Operators are no strangers to change. From 2G to 3G and on to LTE, each significant milestone in the mobile lifecycle has increased the complexity of managing the network. The shift to LTE has had the biggest impact to date, putting additional pressure on operators to deliver a consistent quality of experience to a user base now heavily reliant on data services. At a time when OTT applications are capturing subscriber attention and having a direct impact on traditional operator revenue streams, this has become a highly complicated issue, even if it’s not a new one.
Operators have long faced the challenge of reducing operating costs while increasing the speed of service delivery, especially in the modern IP-based mobile environment. They are currently experiencing the two-pronged attack of price pressures along with managing demand for network capacity to support next-generation services amid the rigidity of the telecoms landscape. Progress is slow. This had led operators to take an alternative approach – revolutionising the mobile network through Network Functions Virtualisation (NFV).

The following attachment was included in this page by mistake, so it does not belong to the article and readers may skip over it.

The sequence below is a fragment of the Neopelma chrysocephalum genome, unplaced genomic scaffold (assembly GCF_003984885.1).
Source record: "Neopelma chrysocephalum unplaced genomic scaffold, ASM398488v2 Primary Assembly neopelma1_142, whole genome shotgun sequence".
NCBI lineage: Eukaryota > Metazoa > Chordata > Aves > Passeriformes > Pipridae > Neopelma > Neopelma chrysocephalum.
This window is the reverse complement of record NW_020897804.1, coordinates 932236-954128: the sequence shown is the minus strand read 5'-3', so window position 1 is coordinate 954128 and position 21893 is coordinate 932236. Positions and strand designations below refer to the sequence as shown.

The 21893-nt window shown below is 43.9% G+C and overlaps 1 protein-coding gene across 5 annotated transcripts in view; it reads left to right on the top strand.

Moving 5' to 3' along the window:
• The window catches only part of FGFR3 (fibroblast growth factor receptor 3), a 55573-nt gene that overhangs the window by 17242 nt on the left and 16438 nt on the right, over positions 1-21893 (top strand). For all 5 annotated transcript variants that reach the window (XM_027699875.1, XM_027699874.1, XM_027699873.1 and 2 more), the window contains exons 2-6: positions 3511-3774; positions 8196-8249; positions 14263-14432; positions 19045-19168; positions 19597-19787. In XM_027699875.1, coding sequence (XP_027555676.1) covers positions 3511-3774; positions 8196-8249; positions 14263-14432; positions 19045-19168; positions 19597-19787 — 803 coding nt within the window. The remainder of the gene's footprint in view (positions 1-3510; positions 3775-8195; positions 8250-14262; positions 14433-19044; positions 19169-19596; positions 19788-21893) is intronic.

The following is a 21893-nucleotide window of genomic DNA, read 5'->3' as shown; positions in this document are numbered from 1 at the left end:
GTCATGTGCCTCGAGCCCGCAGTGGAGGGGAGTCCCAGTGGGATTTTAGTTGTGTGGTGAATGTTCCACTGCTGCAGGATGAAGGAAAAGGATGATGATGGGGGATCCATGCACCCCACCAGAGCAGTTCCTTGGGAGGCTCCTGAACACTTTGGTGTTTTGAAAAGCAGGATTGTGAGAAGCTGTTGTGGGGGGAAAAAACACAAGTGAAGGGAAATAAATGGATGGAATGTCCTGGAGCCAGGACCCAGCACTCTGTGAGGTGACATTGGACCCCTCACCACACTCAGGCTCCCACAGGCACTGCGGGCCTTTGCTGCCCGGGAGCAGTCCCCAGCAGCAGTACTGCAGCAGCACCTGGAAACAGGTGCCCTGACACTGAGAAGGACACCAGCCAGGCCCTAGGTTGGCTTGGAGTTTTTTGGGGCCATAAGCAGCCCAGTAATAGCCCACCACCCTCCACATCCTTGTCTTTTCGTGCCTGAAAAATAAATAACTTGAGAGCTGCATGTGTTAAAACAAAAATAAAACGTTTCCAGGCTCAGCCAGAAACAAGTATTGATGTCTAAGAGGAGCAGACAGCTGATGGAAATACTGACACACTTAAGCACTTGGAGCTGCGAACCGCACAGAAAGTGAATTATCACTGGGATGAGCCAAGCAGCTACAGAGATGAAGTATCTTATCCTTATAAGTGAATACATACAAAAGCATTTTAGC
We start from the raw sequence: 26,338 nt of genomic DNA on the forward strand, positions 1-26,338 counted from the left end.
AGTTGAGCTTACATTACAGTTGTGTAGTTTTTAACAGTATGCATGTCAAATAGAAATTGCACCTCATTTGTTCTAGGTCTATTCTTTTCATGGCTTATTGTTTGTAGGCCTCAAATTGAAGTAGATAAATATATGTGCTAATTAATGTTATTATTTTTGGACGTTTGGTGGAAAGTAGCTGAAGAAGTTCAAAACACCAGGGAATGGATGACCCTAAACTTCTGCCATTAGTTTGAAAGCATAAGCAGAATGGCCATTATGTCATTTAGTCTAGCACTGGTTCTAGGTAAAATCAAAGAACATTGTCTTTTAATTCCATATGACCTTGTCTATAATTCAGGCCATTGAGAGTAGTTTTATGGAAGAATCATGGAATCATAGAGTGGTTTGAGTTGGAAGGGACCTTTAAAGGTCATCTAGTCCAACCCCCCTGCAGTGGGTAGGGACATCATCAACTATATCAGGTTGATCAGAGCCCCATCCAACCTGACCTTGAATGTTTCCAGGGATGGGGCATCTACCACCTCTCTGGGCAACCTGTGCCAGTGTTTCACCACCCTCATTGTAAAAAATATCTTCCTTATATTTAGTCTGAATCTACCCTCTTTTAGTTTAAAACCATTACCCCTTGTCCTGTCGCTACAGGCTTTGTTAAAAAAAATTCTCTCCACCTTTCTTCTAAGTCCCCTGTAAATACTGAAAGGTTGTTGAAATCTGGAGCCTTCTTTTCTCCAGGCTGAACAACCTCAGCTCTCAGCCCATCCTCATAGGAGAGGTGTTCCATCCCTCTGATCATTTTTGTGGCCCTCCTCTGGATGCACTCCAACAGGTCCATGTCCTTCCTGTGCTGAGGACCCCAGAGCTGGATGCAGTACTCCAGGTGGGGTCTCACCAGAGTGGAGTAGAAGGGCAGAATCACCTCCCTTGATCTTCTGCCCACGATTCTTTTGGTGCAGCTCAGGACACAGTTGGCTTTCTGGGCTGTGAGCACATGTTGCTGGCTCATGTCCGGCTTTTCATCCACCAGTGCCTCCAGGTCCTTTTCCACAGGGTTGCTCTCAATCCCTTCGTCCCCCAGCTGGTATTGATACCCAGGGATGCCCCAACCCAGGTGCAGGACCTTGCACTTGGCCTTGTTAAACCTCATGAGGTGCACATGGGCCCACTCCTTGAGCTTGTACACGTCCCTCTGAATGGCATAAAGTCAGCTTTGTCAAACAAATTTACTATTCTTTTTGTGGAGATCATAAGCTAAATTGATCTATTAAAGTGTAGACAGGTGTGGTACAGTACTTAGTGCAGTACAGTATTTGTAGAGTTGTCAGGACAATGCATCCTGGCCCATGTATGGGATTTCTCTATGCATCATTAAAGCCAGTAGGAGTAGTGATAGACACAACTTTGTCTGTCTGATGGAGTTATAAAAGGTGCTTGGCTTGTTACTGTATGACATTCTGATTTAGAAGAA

Form and function
The biggest benefit of NFV is also its Achilles’ heel in terms of maintaining a consistent Quality of Service. Through NFV, mobile operators are finding themselves in an environment that’s increasingly software-defined. Just as enterprise IT has gone through a process of virtualisation, where functions such as storage are controlled via software rather than hardware, mobile operators are now looking to virtualise network node functions such as session border control, firewalls, and encryption.
The increased agility of a virtualised environment means mobile operators can adapt their networks quickly, and new operator-branded services can be added in minutes rather than days. There still exists the complexity of running and troubleshooting a network. But this new agility adds another set of variables to the equation. The criticality of having best-in-class service assurance is paramount. Furthermore, there is an increased potential for service disruption to occur, which has made the shift to NFV a double-edge sword. Although operators can improve user experience by being able to deploy new applications and functionality closer to the network edge, subscriber churn or reputation damage is bound to happen if said operator delivers anything less than stellar and consistent performance.